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The ancient Arab city wall: Built in the IX century, later modified during medieval times. 60 % of the original wall remains (more than 2 kilometers) along with ancient doorways which open to nature as well as the modern districts of the city.
Plaza Vazquez de Molina: Spain’s best example of the Renaissance Plaza is surrounded by incredible period buildings. Notable amongst these buildings is the Church
of Santa María, with its gothic cloister.
Also on the square are three large buildings The Chapell of the Saviour, The Funerary shrine of Fransisco de los Cobos and the Palaces of Vazquez de Molina and Dean Ortega all designed by Andrés de Salvador, Andalusia’s greatest Renaissance architect.
Hospital de Santiago: This important Renaissance building serves as a cultural center. The building contains exhibition space, an auditorium, dance school, library, and is the home of the Youth Orchestra of Andalusia.
The Church of San Pablo (Iglesia de San Pablo): Its foundation dates back to Gothic times and was remodelled during the Renaissance.
Casa Mudéjar: From the XIII, is an interesting example of the fusion of Islamic and Gothic architectural styles.
Together with Almería and Granada, Jaén is the only province in Spain where the free tapa culture has been preserved. In September, you can also visit the Tapa Fair.
n addition, Úbeda has a supply of tapas particularly adapted to local food: e.g. ochíos, picadillo, andrajos, all prepared with delicious olive oil.
And as the Spanish people sit down from time to time to eat too, there exists also a wide variety of restaurants:
From those serving excellent local cuisine to the new creators who have based their innovations on traditional cuisine, using excellent local and Mediterranean products.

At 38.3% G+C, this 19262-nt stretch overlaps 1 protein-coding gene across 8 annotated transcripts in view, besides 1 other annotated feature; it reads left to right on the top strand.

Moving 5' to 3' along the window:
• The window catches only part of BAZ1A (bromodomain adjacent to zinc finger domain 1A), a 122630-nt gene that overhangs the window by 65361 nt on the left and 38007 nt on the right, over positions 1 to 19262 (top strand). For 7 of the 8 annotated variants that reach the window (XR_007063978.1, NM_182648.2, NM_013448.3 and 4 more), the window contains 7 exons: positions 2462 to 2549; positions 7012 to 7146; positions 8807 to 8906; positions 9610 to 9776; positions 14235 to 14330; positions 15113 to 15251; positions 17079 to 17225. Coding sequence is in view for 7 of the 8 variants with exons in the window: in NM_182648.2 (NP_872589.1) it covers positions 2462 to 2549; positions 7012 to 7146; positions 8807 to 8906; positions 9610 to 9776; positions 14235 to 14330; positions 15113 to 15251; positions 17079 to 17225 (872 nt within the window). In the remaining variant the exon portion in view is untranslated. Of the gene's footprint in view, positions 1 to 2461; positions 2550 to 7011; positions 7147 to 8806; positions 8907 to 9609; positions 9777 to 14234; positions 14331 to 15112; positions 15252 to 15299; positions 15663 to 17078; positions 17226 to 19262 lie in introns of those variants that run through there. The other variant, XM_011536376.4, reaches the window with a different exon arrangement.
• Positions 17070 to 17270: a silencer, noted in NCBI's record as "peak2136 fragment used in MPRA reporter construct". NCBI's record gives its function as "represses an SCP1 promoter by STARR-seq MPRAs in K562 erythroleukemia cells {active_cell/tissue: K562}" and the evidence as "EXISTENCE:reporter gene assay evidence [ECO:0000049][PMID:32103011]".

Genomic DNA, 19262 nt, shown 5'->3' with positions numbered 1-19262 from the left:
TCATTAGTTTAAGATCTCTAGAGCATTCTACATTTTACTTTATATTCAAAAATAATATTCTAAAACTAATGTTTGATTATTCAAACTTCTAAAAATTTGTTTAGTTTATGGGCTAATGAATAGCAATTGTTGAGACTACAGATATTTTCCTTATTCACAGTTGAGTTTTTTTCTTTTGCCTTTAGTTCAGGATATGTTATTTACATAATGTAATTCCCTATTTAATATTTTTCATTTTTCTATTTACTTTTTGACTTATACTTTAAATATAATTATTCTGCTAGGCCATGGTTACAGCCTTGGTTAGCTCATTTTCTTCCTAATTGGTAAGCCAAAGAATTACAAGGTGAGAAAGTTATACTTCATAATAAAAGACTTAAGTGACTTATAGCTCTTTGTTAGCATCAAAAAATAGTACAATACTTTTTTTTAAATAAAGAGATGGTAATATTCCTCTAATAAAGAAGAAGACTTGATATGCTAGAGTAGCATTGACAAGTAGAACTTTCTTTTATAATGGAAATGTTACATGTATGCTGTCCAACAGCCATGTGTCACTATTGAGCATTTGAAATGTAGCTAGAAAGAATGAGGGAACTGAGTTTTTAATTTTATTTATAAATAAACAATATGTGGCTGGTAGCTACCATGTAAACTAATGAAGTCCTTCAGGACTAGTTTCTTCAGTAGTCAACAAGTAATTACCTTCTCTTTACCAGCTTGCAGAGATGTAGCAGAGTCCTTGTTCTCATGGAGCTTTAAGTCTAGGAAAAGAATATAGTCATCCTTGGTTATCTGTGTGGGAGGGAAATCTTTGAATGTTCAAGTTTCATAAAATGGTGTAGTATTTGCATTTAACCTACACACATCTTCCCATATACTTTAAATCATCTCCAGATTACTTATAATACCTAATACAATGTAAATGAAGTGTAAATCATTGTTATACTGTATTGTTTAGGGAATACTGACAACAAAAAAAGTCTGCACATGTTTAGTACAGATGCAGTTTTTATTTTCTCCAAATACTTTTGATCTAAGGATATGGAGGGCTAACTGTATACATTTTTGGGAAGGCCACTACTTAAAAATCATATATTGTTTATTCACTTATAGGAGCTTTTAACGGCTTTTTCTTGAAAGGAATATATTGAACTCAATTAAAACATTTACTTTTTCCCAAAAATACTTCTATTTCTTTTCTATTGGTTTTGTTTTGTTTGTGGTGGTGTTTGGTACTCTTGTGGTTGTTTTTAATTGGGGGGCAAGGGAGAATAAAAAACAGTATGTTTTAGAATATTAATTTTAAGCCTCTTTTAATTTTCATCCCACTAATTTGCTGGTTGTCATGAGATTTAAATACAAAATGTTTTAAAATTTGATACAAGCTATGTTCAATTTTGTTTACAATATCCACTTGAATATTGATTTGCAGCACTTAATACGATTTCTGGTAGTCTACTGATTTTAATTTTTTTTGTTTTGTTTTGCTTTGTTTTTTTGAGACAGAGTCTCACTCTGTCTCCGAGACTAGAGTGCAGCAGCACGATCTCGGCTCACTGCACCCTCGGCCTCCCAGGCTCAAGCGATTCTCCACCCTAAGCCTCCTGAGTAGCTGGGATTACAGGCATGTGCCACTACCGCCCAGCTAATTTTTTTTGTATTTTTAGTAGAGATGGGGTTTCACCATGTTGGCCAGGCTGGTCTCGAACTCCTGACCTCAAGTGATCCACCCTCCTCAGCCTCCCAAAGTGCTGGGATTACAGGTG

Renaissance cuisine also has an important place.
Between the months of January and March, the city holds its Renaissance Food Festival, with lunches and evening meals in emblematic restaurants, sometimes accompanied by shows.
There is also the possibility of organizing Renaissance meals throughout the year for groups, with theatre and music.
You will find cinemas, theatres, exhibition halls, museums and concerts throughout the year. Of particular importance is program of the Hospital de Santiago cultural centre.
Assisting a concert in the Hospital's Chapel, particularly if it is a classical or flamenco concert, is an unforgettable experience because of the magnificent acoustics.
Going to a good flamenco show is very easy in Úbeda thanks to the Flamenco Activo Association, which discerningly schedules performances throughout the year.
In addition, at the Casa Museo Andalusí flamenco tablao, you can see the artists Vicente Fernández and Rosario Valera, magnificent dancers and teachers who can teach you this magical art at their flamenco school.
The city also holds its International Music and Dance Festival “Ciudad de Úbeda" in the spring, a short story festival in June, the Chamber Music Season between October and April, the Úbeda and Baeza Early Music Festival in winter.
The Town's Annual Fiestas begin in the spring in the different neighbourhoods, although the most important festivals are those of the Virgen de Guadalupe (8th September) and those of San Miguel (28th September), with an important bullfighting season, theatre, children's programs and cultural activities.
Also important are the religious processions (“romerías") in spring and summer, carnival in February and the Fiesta of San Antón.
Without doubt, Holy Week is Úbeda's largest festival. In fact, Úbeda is one of the few places in Spain where the Holy Week processions are organised in chronological order. The general procession on Good Friday in which all the brotherhoods take part is a unique experience.
With one of the largest concentrations of craft workshops in Spain, local craftspeople work hard towards keeping the best traditions of the past alive:
Pottery, woodwork, reed work, wickerwork, palm work, stonework, ironwork, etc.